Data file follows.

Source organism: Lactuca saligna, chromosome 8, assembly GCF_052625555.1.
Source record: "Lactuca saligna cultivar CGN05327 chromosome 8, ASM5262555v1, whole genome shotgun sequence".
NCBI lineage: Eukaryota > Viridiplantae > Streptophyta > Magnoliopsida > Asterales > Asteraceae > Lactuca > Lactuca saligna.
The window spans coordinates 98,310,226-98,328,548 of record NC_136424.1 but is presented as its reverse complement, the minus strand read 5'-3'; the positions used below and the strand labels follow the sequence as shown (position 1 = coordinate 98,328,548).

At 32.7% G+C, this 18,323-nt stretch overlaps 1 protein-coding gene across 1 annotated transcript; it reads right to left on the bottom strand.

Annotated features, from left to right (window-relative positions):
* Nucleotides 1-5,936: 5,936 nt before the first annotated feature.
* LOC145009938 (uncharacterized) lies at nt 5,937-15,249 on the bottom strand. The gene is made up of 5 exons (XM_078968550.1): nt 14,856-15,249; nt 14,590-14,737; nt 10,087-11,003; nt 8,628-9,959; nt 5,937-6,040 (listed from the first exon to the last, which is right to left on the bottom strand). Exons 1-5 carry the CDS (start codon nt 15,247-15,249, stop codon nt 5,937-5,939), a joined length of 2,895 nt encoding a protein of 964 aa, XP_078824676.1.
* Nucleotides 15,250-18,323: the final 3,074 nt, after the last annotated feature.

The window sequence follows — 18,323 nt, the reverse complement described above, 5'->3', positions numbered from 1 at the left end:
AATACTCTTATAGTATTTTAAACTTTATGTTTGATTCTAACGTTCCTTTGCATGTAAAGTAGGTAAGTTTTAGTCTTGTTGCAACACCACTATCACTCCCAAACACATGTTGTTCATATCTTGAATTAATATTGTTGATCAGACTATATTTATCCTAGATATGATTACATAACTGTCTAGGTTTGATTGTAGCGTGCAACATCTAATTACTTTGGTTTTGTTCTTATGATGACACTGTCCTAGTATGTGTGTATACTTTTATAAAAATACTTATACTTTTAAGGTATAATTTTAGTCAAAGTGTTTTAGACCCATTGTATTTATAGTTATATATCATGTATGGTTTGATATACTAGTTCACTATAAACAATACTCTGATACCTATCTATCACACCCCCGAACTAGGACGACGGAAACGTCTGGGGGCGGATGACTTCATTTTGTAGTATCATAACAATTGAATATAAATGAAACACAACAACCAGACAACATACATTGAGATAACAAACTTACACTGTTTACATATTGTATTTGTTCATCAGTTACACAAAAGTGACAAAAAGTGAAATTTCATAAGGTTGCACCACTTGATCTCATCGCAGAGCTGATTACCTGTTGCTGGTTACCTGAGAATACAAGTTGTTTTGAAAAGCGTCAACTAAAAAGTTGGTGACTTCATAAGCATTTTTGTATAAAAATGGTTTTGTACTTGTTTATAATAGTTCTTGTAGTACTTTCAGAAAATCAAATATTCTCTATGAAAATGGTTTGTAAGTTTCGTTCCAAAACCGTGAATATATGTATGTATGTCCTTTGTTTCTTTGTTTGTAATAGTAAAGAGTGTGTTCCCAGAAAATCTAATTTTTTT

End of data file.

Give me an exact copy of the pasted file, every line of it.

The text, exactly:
Source organism: Lactuca saligna, chromosome 8, assembly GCF_052625555.1.
Source record: "Lactuca saligna cultivar CGN05327 chromosome 8, ASM5262555v1, whole genome shotgun sequence".
NCBI lineage: Eukaryota > Viridiplantae > Streptophyta > Magnoliopsida > Asterales > Asteraceae > Lactuca > Lactuca saligna.
The window spans coordinates 98,310,226-98,328,548 of record NC_136424.1 but is presented as its reverse complement, the minus strand read 5'-3'; the positions used below and the strand labels follow the sequence as shown (position 1 = coordinate 98,328,548).

At 32.7% G+C, this 18,323-nt stretch overlaps 1 protein-coding gene across 1 annotated transcript; it reads right to left on the bottom strand.

Annotated features, from left to right (window-relative positions):
* Nucleotides 1-5,936: 5,936 nt before the first annotated feature.
* LOC145009938 (uncharacterized) lies at nt 5,937-15,249 on the bottom strand. The gene is made up of 5 exons (XM_078968550.1): nt 14,856-15,249; nt 14,590-14,737; nt 10,087-11,003; nt 8,628-9,959; nt 5,937-6,040 (listed from the first exon to the last, which is right to left on the bottom strand). Exons 1-5 carry the CDS (start codon nt 15,247-15,249, stop codon nt 5,937-5,939), a joined length of 2,895 nt encoding a protein of 964 aa, XP_078824676.1.
* Nucleotides 15,250-18,323: the final 3,074 nt, after the last annotated feature.

The window sequence follows — 18,323 nt, the reverse complement described above, 5'->3', positions numbered from 1 at the left end:
AATACTCTTATAGTATTTTAAACTTTATGTTTGATTCTAACGTTCCTTTGCATGTAAAGTAGGTAAGTTTTAGTCTTGTTGCAACACCACTATCACTCCCAAACACATGTTGTTCATATCTTGAATTAATATTGTTGATCAGACTATATTTATCCTAGATATGATTACATAACTGTCTAGGTTTGATTGTAGCGTGCAACATCTAATTACTTTGGTTTTGTTCTTATGATGACACTGTCCTAGTATGTGTGTATACTTTTATAAAAATACTTATACTTTTAAGGTATAATTTTAGTCAAAGTGTTTTAGACCCATTGTATTTATAGTTATATATCATGTATGGTTTGATATACTAGTTCACTATAAACAATACTCTGATACCTATCTATCACACCCCCGAACTAGGACGACGGAAACGTCTGGGGGCGGATGACTTCATTTTGTAGTATCATAACAATTGAATATAAATGAAACACAACAACCAGACAACATACATTGAGATAACAAACTTACACTGTTTACATATTGTATTTGTTCATCAGTTACACAAAAGTGACAAAAAGTGAAATTTCATAAGGTTGCACCACTTGATCTCATCGCAGAGCTGATTACCTGTTGCTGGTTACCTGAGAATACAAGTTGTTTTGAAAAGCGTCAACTAAAAAGTTGGTGACTTCATAAGCATTTTTGTATAAAAATGGTTTTGTACTTGTTTATAATAGTTCTTGTAGTACTTTCAGAAAATCAAATATTCTCTATGAAAATGGTTTGTAAGTTTCGTTCCAAAACCGTGAATATATGTATGTATGTCCTTTGTTTCTTTGTTTGTAATAGTAAAGAGTGTGTTCCCAGAAAATCTAATTTTTTT